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5 votes

Examples of eventual counterexamples

One could reasonably conjecture that there are no positive integers $a,b,c$ satisfying $$\frac{a}{b+c} + \frac{b}{a+c} + \frac{c}{a+b} = 4.$$ I say "reasonably", because the smallest ...
-1 votes

No starter "accessible" well known open problems

How about: OPEN PROBLEM. Let $k$ be a field. Describe the group of automorphisms of the polynomial ring $k[x_1,\ldots,x_n]$, where $n \geq 3$. This is a seemingly basic problem in algebra. The ...
4 votes

No starter "accessible" well known open problems

Since I think the question has a reasonable interpretation, let me get the ball rolling with an open problem where I am not aware of any partial progress or proposals for a proof/counterexample. OPEN ...
2 votes

Examples of eventual counterexamples

$n$ is sufficiently large for $P(a)=T$ $\forall a\in\mathbb N$ to be a 'reasonable' conjecture to make. $\ldots$ where 'reasonable' is open to interpretation I won't be too surprised if a ...
0 votes

Examples of eventual counterexamples

The word "eventually" connotes a very long sequence of positive examples before the first counterexample. Gerry Myerson points out that no polynomial of the form $x^n-1,$ when factored over $...
5 votes

Examples of eventual counterexamples

Assertion: Every integer greater than 1 can be written as the sum of a prime number and a perfect power of a nonnegative integer. The smallest (and maybe only?) counterexample to this assertion is $11^...
2 votes

Proofs of the Chevalley-Warning Theorem

Whether the following proof is different from the other ones already mentioned could be debated, but to me it feels different enough to be worth mentioning separately. As noted in Gjergji Zaimi's ...
Timothy Chow's user avatar
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0 votes

Errata for Atiyah–Macdonald

The statement of Corollary 11.2 should be replaced by If each $k_i=0$ and $P(M,t)\neq 0$, then for all sufficiently large $n$, ...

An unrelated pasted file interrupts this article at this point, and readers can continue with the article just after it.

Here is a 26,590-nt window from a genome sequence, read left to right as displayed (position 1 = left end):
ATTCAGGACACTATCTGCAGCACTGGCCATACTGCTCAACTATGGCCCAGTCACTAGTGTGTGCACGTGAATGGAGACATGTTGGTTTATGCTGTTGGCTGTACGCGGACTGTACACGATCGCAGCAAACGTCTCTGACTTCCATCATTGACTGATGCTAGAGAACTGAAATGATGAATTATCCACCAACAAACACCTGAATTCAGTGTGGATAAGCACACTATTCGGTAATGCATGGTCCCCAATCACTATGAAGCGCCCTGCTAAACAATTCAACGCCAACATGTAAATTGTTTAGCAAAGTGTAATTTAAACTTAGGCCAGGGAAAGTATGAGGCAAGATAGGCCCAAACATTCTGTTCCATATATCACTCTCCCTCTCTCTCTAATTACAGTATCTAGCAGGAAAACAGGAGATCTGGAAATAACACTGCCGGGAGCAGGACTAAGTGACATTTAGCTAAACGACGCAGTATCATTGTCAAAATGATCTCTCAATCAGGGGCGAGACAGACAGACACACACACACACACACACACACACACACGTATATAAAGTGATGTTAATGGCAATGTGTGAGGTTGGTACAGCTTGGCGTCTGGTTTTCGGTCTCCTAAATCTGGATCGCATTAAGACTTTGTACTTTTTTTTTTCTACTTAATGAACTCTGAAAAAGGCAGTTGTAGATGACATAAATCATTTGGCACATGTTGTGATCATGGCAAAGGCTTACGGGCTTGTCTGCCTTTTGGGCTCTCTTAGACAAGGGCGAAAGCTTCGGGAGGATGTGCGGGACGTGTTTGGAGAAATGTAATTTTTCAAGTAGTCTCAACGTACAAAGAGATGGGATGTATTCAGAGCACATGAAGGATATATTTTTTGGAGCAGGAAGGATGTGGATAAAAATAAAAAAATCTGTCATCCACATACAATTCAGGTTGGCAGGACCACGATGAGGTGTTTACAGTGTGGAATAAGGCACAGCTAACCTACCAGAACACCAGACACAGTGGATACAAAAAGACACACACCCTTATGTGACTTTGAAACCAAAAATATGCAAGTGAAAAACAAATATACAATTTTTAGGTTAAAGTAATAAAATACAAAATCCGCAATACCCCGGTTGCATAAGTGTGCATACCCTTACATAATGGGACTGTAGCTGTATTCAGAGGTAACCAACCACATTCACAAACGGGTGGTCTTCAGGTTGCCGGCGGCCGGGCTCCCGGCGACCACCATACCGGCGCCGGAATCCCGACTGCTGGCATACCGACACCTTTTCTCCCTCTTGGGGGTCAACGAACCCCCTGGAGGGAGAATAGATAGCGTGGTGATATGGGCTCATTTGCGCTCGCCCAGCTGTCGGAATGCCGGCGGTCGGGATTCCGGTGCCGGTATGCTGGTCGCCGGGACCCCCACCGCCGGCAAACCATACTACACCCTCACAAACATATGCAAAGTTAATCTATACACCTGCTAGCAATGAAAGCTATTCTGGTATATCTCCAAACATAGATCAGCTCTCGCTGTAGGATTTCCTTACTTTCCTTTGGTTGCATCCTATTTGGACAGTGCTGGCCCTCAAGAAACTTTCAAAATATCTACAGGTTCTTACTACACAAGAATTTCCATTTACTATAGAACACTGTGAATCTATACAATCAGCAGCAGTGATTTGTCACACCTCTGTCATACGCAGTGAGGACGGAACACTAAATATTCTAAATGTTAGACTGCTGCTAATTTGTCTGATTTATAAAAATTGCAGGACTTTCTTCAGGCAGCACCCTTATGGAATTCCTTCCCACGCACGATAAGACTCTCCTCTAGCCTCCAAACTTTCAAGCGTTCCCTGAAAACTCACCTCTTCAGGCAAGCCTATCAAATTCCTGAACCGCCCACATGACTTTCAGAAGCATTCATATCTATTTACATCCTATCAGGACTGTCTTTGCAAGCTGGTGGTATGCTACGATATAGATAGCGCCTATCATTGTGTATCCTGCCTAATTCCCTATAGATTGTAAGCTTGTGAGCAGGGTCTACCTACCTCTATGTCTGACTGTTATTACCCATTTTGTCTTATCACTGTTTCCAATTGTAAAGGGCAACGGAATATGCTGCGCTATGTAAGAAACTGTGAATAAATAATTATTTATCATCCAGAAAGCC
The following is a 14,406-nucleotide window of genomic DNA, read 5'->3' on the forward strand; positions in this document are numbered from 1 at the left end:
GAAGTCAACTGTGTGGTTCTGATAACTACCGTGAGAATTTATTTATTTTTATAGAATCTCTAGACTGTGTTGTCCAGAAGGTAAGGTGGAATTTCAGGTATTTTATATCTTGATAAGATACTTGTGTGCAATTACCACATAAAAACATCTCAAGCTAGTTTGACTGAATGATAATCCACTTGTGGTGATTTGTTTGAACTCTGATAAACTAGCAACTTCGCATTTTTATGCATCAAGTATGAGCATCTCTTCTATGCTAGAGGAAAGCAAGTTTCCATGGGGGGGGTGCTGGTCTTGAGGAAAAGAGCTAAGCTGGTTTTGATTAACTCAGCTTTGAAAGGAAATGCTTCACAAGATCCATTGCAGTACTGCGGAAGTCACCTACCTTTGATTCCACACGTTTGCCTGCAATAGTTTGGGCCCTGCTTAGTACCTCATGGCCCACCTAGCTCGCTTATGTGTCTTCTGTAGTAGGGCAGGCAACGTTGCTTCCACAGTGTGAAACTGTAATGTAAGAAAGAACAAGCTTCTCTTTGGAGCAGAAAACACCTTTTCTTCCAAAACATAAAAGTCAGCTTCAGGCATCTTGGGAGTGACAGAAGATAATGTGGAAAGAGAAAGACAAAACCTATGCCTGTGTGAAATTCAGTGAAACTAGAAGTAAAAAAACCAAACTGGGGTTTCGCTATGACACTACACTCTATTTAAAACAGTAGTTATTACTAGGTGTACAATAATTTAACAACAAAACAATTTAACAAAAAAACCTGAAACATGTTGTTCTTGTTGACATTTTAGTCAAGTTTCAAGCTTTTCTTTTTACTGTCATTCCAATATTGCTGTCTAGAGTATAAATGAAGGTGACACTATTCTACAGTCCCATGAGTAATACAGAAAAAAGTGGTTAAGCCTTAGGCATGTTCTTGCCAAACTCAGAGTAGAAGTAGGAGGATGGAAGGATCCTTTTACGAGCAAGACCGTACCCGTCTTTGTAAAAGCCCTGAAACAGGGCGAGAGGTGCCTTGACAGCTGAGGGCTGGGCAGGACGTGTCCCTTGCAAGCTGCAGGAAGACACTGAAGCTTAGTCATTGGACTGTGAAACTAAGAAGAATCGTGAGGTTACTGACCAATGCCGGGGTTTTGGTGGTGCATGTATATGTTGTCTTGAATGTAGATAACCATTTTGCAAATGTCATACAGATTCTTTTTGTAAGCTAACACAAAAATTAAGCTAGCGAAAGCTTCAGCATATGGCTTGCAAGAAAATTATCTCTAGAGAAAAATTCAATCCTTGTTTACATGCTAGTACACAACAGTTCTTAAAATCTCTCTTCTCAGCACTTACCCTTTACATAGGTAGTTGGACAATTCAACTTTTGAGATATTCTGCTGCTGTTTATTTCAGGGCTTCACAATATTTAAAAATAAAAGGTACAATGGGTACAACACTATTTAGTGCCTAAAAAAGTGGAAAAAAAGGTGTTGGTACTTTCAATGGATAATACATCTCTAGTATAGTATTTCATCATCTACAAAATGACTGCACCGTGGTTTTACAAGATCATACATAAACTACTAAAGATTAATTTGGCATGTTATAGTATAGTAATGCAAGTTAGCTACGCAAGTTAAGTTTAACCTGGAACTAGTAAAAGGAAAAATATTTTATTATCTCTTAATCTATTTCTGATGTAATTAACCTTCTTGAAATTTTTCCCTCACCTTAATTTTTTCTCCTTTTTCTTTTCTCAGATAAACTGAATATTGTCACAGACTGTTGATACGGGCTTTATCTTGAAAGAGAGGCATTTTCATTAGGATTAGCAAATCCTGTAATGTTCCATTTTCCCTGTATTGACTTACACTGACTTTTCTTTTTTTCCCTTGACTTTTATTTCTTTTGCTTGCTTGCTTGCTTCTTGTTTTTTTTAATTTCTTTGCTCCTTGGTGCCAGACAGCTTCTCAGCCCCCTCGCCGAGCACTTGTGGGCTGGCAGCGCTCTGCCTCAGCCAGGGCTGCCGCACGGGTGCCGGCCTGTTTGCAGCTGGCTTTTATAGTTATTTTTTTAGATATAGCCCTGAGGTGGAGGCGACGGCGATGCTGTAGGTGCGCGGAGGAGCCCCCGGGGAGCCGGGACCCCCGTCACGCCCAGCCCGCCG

6 votes

High dimensional Lusin conjecture

See Michael Lacey's exposition on Carleson's theorem for some discussion of this, particularly Section 9 there. In higher dimensions one needs to specify the order of summation. If one sums over the ...
Mark Lewko's user avatar
  • 11.8k
11 votes

Where do root systems arise in mathematics?

They arise in the representation theory of quivers: Gabriel's theorem says that a connected quiver has finite representation theory type if and only if it is of type ADE, and then the indecomposable ...
1 vote

Classic applications of Baire category theorem

Here's a good one, which essentially shows that every closed $2$-dimensional subset of the plane contains a region of the plane. Theorem. Let $X\subset \mathbb R^2$ be closed and $x\in X$. Suppose ...
16 votes

Where do root systems arise in mathematics?

I first came across root systems in the classification of finite reflection groups. A point group $\Gamma\subseteq\mathrm O(\Bbb R^n)$ is a reflection group if it is generated by reflections at ...
8 votes

Where do root systems arise in mathematics?

The eigenvalue distribution functions of random matrices in different universality classes are determined by the multiplicities of the restricted roots of the corresponding symmetric spaces, see ...
4 votes

How common is it for universities to create new positions for dual hires?

This is an old question that lingers on the unanswered queue. Nowadays, it would be migrated to Academia.SE, but that site didn't exist when this was asked. Anyway, I'll try to answer, in case it ...
7 votes

Homotopy theory and algebraic topology last 10 years. Is it a dying field?

If the criterion is “results using algebraic topology which shocked the mathematical community in the last 10 years”, then how about Abouzaid and Blumberg’s proof of the Arnol’d conjecture using ...
8 votes

Homotopy theory and algebraic topology last 10 years. Is it a dying field?

No, it's not dying at all. If anything, now is the best time to do homotopy theory. Thanks to the recent work of Lurie and others, homotopy theory is easier than ever to get into (advances have ...
7 votes

Nice diophantine equations with large smallest solutions

A better example: I believe conjecturally the equation $(a-N)^2 + (b-a^2)^2 + (c-b^2)^2 + (d-c^2)^2 + (x^2 - (d+a-1) y^2+1)^2 $ in the variables $a,b,c,d,x,y$, with $N$ fixed, should do the trick for ...

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